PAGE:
A Potato A Day Keeps The Doctor Away?
By Dr. Fredrick Peters
Rich stews filled with dense carbohydrates and loaded with calories. When considering healthy food options, the cuisine of Ireland may not seem plausible. However, if prepared correctly, some of the traditional Irish staples can actually be quite healthy!
Potatoes are a versatile root vegetable found throughout Irish households. Potatoes are relatively cheap, easy to grow and packed with a variety of nutrients. They are an excellent source of many vitamins and minerals. However, their nutritional content can vary depending on the variety and how they are prepared (frying potatoes adds more calories and fat than baking them). It’s also important to note the skin of the potatoes contains a great amount of the vitamins and minerals and peeling them can significantly reduce their nutritional content.
Potatoes are also rich in compounds like flavonoids, carotenoids and phenolic acids. These compounds act as antioxidants in the body by neutralizing potentially harmful molecules known as free radicals. When free radicals accumulate, they can increase the risk of chronic diseases like heart disease, diabetes and cancer. Studies have also found that colored potatoes like purple potatoes can have three to four times more antioxidants than white potatoes. This makes them potentially more effective at neutralizing free radicals.
Potatoes contain a special type of starch known as resistant starch. This starch is not broken down and fully absorbed by the body. Instead, it reaches the large intestine where it becomes a source of nutrients for the beneficial bacteria in your gut. Research has linked resistant starch to many health benefits, including reducing insulin resistance, which, in turn, improves blood sugar control. The resistant starch in potatoes may also improve digestive health. When resistant starch reaches the large intestine, it becomes food for beneficial gut bacteria. These bacteria digest it and turn it into short-chain fatty acids.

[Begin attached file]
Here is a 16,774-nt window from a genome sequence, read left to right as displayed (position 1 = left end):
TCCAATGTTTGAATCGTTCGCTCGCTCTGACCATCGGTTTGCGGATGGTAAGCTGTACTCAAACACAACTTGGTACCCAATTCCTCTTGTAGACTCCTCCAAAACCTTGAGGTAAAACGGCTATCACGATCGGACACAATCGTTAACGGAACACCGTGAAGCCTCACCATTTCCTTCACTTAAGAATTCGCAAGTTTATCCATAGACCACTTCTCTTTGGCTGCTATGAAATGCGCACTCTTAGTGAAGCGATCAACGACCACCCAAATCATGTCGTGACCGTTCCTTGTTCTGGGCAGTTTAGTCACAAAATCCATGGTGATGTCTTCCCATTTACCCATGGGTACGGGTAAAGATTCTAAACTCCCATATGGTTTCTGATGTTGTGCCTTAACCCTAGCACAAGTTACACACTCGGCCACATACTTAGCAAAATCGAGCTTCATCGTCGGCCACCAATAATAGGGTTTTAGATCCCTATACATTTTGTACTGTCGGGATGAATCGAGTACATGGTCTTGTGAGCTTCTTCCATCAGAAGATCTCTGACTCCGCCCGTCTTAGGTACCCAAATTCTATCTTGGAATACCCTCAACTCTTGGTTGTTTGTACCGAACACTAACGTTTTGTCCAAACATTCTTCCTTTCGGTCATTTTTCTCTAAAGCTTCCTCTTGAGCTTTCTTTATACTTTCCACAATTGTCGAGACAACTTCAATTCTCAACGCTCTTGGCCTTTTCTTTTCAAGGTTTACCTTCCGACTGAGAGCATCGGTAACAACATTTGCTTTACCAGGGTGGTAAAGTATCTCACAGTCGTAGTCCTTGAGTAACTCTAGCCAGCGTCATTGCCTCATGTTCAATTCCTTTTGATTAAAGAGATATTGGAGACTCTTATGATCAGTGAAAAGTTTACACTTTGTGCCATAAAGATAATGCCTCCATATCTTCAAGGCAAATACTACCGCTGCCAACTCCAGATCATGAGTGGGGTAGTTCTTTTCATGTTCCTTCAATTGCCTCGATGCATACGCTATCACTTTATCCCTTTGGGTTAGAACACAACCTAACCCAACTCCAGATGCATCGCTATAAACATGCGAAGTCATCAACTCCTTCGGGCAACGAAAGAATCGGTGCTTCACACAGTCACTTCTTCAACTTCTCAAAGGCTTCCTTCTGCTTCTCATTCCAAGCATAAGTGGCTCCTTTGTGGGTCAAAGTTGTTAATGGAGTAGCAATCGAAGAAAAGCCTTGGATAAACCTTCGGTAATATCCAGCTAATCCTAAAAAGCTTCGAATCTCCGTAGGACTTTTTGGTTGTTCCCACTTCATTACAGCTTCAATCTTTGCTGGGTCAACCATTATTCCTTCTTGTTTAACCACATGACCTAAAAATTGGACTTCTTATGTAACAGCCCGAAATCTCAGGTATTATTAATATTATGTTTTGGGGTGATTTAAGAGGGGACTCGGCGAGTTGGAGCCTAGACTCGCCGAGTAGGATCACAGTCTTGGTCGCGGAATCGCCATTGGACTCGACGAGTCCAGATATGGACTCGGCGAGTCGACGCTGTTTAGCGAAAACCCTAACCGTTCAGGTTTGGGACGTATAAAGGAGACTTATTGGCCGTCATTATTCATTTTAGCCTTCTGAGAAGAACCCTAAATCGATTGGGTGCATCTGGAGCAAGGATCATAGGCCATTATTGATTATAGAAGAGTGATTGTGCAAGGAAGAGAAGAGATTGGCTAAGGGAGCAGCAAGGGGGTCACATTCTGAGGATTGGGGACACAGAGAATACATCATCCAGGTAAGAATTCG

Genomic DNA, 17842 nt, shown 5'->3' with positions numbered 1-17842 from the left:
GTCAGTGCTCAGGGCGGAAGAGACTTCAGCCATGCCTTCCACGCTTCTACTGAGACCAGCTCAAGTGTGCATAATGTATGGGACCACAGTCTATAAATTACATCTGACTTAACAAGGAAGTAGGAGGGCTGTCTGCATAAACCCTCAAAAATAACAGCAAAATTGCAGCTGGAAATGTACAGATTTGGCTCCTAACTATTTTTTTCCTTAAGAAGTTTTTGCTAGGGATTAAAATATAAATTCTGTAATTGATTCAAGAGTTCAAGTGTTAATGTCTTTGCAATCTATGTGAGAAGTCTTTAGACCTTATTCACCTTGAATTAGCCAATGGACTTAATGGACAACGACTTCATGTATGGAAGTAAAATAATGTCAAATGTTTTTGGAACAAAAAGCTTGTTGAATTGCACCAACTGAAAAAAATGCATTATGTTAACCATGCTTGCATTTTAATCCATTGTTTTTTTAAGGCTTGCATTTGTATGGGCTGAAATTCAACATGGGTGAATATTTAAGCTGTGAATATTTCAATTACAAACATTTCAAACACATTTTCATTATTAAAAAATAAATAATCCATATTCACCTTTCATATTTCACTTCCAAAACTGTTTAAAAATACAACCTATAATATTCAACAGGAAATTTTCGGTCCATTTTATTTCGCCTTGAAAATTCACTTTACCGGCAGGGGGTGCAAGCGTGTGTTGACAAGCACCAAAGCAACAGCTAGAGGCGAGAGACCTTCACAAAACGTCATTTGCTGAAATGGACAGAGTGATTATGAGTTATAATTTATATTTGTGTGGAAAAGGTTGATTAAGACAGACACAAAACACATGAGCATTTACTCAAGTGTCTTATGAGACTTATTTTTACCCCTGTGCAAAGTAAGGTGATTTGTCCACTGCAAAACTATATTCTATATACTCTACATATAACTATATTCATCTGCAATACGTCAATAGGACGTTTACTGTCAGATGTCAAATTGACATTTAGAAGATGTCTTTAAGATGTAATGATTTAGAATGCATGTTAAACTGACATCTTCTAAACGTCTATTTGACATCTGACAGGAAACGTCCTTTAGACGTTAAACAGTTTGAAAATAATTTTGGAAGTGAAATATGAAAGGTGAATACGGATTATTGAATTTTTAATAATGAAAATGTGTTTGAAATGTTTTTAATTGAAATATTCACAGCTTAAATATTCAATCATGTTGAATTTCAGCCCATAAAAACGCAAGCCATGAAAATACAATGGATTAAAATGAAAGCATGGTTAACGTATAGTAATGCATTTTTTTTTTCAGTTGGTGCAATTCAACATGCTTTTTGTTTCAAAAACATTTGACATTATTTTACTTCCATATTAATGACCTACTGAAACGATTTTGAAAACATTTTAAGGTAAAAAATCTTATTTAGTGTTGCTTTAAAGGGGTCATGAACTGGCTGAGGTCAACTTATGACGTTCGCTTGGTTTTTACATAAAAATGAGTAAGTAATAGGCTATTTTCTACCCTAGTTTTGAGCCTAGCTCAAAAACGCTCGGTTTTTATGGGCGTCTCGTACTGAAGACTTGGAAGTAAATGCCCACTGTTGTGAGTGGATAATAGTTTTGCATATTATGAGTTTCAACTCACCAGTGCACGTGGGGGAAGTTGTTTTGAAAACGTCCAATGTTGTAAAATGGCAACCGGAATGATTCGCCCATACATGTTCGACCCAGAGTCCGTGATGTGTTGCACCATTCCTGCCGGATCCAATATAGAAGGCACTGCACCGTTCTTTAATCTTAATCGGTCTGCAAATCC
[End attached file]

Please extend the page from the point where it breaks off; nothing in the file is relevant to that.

Resistant starch from potatoes is mostly converted into the short-chain fatty acid butyrate — the preferred food source for gut bacteria. Studies have shown that butyrate can reduce inflammation in the colon, strengthen the colon’s defenses and reduce the risk of colorectal cancer. Moreover, butyrate may aid patients with inflammatory bowel disorders, such as Crohn’s disease, ulcerative colitis and diverticulitis.
Naturally Gluten Free
If you follow a gluten-free diet, then you should consider adding potatoes to your diet. They are naturally gluten-free, which means they will not trigger uncomfortable symptoms. Some evidence shows that a certain potato protein, known as potato proteinase inhibitor 2 (PI2), can curb appetite. This protein appears to enhance the release of cholecystokinin (CCK), a hormone that promotes feelings of fullness.
So, the next time you are thinking about making a healthy Irish meal do not forget the potatoes, the unsung hero of Irish kitchens everywhere!